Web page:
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Abstract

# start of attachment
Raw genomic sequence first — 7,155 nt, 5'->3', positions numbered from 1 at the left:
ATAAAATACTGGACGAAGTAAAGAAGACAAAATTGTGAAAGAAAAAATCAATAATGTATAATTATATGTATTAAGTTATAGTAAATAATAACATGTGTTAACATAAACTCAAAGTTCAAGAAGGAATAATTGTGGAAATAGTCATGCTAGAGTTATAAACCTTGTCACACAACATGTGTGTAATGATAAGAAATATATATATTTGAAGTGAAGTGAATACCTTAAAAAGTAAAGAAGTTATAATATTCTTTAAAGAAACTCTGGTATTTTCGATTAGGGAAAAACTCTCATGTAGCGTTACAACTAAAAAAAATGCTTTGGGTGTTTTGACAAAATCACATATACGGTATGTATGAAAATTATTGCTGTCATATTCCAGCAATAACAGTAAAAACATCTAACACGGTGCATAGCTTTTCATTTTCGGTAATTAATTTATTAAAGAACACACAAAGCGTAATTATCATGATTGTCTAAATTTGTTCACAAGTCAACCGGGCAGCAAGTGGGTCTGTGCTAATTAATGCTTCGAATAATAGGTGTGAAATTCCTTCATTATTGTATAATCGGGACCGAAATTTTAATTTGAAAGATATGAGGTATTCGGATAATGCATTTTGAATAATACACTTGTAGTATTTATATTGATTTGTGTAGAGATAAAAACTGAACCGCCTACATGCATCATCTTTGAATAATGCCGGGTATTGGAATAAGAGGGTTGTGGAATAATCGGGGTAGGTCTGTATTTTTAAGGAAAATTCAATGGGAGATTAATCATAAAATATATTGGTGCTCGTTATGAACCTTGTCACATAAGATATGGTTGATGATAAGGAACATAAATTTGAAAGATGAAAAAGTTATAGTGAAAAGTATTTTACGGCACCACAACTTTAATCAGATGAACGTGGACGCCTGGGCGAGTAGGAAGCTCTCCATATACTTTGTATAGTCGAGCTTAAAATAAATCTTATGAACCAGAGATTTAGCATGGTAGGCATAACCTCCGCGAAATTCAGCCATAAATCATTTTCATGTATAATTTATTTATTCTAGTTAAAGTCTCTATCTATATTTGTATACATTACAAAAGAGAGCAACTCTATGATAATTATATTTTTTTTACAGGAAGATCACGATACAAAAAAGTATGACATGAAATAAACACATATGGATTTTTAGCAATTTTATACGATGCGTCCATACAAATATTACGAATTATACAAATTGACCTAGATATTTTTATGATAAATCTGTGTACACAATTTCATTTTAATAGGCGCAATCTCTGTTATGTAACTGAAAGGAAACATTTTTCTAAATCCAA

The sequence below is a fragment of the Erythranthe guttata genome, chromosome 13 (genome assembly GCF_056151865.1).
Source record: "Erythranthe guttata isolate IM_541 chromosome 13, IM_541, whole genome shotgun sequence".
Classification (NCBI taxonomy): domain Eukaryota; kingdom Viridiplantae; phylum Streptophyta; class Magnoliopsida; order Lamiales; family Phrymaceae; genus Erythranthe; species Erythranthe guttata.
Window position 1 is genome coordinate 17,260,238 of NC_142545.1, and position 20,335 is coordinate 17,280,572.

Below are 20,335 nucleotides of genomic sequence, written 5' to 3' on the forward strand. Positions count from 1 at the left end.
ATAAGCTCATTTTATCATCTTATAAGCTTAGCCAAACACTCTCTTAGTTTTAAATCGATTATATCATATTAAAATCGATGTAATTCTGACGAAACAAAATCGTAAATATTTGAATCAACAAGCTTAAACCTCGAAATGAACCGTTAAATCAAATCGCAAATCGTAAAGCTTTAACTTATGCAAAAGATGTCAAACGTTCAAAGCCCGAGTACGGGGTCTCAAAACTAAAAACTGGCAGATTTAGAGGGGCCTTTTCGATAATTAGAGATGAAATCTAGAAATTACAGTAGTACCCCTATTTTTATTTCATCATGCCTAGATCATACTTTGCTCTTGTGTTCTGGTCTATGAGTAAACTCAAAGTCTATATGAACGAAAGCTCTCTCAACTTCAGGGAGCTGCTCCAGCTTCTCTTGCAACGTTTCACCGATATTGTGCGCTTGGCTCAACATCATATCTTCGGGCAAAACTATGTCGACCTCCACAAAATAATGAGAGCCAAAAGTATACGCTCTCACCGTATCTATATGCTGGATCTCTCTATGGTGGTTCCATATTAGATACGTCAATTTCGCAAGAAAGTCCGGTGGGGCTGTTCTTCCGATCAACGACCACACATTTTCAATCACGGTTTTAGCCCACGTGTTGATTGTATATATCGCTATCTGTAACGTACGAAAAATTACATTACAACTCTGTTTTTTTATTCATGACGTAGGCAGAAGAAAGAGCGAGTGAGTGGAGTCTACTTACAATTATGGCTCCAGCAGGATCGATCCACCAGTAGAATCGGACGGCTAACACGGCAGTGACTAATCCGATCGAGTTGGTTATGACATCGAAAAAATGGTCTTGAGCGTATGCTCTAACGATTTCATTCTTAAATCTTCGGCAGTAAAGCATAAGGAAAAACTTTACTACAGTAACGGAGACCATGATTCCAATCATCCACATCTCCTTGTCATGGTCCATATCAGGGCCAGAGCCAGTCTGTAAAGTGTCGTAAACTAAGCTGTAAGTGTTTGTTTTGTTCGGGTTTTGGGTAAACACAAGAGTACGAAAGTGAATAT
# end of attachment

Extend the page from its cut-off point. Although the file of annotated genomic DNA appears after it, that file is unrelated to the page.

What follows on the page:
Based on a macro-model framed in terms of China's agricultural, industrial, government and household sectors, this paper aims to identify the effects of agricultural production fluctuations on the Chinese macroeconomy over the period 1949-89. Using annual national time-series data, Granger-causality tests indicate that fluctuations in China's agricultural production have been a statistically significant cause of changes in other types of Chinese macroeconomic activity. Impulse response analysis shows that shocks in China's agricultural production were followed by analogous responses in national consumption, industrial output, investment, exports and income which peaked with a two-year lag and vanished after 6 years. Variance decomposition analysis indicates that changes in China's agricultural production were the most important determinant of changes in the level of national consumption and the second most important determinant of changes in the level of industrial production, national investment, exports and national income.

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